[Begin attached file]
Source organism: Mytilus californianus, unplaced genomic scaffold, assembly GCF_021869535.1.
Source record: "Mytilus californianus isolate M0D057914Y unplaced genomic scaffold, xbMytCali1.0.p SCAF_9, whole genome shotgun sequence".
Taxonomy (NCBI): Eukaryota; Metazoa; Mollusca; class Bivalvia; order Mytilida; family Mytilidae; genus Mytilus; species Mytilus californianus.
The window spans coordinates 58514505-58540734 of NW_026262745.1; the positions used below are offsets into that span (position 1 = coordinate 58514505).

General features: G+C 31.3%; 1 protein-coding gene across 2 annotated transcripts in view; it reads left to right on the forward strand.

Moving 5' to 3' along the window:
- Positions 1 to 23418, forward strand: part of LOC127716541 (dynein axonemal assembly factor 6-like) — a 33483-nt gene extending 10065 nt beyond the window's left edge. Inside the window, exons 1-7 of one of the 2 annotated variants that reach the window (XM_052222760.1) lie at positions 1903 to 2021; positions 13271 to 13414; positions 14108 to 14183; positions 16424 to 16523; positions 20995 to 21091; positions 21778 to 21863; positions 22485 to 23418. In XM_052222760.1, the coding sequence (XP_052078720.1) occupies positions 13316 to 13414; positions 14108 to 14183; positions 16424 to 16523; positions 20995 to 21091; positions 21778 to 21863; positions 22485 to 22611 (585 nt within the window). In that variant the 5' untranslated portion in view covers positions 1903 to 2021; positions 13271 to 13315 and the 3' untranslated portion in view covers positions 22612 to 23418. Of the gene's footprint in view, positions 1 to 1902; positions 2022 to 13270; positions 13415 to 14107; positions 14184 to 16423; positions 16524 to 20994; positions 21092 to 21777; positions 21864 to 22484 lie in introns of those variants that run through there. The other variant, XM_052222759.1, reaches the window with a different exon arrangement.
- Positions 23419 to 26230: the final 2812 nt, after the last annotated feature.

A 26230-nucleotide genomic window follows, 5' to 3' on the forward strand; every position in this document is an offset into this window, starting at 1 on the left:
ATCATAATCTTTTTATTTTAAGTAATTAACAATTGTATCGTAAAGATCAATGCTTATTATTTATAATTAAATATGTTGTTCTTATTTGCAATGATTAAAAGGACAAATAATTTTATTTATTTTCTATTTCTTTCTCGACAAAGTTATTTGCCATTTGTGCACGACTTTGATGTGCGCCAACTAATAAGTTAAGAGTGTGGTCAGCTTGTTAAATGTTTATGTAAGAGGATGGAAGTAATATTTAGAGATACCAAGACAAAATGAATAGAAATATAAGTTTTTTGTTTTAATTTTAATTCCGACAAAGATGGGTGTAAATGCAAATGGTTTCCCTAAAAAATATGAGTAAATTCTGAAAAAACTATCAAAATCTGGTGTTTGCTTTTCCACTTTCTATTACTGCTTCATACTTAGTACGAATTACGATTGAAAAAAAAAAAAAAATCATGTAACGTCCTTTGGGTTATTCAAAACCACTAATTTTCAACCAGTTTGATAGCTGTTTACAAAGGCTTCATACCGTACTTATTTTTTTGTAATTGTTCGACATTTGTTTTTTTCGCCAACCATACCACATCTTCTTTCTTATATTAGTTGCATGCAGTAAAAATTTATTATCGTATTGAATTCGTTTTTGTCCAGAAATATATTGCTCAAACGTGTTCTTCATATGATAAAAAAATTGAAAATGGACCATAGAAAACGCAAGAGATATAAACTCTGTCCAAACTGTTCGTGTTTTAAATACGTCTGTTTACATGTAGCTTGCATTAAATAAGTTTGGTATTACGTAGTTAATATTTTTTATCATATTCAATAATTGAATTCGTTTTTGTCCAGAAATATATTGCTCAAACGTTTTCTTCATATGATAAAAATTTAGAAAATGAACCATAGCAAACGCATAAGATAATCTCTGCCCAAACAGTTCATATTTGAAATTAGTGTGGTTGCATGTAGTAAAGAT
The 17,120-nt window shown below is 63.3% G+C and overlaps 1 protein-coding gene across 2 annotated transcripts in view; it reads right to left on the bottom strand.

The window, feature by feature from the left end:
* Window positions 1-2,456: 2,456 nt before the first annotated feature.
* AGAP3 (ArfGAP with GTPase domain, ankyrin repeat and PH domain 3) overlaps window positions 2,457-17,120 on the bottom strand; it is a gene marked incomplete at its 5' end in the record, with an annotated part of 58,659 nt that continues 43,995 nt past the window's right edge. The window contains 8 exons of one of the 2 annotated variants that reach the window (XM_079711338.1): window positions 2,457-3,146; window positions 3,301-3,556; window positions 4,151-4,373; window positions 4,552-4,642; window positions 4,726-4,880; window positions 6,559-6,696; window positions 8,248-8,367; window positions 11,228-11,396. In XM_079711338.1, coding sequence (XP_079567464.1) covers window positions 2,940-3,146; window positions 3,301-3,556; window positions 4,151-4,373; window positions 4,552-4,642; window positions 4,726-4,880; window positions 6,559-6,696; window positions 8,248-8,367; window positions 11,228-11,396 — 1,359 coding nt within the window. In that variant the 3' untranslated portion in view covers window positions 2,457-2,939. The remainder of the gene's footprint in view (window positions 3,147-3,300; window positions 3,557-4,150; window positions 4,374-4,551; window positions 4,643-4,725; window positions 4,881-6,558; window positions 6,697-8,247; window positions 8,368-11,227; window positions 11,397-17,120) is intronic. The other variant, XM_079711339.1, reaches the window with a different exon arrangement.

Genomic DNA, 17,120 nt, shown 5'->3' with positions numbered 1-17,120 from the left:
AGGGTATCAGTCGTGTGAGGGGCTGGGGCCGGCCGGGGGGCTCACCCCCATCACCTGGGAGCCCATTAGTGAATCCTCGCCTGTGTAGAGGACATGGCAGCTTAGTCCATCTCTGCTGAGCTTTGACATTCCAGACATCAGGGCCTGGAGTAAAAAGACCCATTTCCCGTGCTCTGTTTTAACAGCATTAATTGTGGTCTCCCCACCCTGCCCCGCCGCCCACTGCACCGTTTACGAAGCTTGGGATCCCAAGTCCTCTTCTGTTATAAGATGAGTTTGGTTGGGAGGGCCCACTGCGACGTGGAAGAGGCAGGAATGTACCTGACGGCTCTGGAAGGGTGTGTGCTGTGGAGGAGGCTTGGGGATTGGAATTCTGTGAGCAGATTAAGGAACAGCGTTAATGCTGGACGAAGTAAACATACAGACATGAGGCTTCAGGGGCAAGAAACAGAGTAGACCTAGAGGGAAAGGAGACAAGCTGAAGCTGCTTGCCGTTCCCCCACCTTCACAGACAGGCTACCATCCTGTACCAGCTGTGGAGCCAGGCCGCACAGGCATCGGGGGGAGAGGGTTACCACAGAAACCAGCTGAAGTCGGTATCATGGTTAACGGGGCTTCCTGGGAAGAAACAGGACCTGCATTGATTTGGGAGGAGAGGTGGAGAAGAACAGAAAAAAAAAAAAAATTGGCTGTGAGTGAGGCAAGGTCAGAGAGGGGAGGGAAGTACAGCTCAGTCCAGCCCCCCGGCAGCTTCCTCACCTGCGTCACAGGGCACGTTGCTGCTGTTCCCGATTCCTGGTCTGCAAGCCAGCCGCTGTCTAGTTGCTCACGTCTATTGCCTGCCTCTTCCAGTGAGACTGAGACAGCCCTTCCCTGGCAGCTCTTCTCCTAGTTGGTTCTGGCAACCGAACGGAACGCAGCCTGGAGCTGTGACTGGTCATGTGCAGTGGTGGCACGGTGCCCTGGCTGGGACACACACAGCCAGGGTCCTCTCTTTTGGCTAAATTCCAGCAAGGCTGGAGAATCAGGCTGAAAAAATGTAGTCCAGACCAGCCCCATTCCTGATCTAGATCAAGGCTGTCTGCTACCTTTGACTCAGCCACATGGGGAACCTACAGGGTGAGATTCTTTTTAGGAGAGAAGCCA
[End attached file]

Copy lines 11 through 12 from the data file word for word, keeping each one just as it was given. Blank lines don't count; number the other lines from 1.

The 17,120-nt window shown below is 63.3% G+C and overlaps 1 protein-coding gene across 2 annotated transcripts in view; it reads right to left on the bottom strand.

The window, feature by feature from the left end: